Admission is free.

Film Screening | Bushwick Bill: Geto Boy

Join us for an encore screening of the documentary film, Bushwick Bill: Geto Boy, at Rice Cinema with Bun B and Javon Shaw in attendance. This program is in conjunction with the exhibition, The Dirty South: Contemporary Art, Material Culture, and the Sonic Impulse, and co-presented with the Houston Cinema Arts Festival.

The world premiere of the film will take place on Friday, November 12 at the Museum of Fine Arts, Houston (MFAH). Following the screening at MFAH, there will be a Q&A with director Gregy Roman and Javon Shaw. Click here for more information.

The film will also be available worldwide for virtual streaming from November 13–20, 2021.

Location

Rice Cinema
Sewall Hall 301, Rice University
6100 Main St
Houston, Texas 77005

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About the Film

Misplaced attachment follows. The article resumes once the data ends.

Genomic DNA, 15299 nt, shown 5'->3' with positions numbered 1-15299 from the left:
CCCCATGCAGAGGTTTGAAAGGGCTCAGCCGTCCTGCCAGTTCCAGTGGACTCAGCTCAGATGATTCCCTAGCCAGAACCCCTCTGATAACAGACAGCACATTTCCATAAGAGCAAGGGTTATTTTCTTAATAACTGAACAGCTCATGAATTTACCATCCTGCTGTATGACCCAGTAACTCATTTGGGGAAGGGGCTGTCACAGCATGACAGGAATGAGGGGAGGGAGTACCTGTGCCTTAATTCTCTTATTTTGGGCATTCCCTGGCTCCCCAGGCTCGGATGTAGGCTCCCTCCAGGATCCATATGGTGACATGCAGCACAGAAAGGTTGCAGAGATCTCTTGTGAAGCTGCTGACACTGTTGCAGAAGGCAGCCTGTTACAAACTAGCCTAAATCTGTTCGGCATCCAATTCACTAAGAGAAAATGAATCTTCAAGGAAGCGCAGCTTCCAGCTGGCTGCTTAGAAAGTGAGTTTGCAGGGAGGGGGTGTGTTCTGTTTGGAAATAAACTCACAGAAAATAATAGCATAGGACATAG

Censorship couldn’t silence him. Size couldn’t limit him. A bullet couldn’t slow him down. A raw cinematic ride into the mind of Bushwick Bill (born Richard Shaw) legendary Gangsta Rapper and original member of The Geto Boys – godfathers of Southern Hip Hop. The film chronicles Bill’s improbable journey from immigrant to icon and sheds new light on the infamous shooting that nearly took his life.

Bushwick Bill: Geto Boy is an intimate and unflinching portrait of legendary Gangstarapper Bushwick Bill; original member of the pioneering rap group The Geto Boys, the godfathers of Southern hip hop. Often characterized by his diminutive size and ominously missing eye, Bill has spent a lifetime defying limitations and silencing a drumbeat of critics hell-bent on censoring a story they wished he wouldn’t tell. Notorious for spewing some of rap’s most violent and offensive lyrics, Bushwick Bill has gone toe-to-toe with the U.S. government vigorously fighting against music censorship and for freedom of expression. Years removed from the heights of success, the documentary shows Bill’s matured reflection on his highly controversial life both on and off the stage.

It is a complex story about the man, Richard Shaw, his persona, Bushwick Bill, and the blurring of the lines between the two. With some unexpected anecdotes along the way, Bushwick Bill: Geto Boys reveals an emotional and contemplative side of the artist never before seen, offering incredible first-hand insight into the hip hop history and the complexities of the music industry.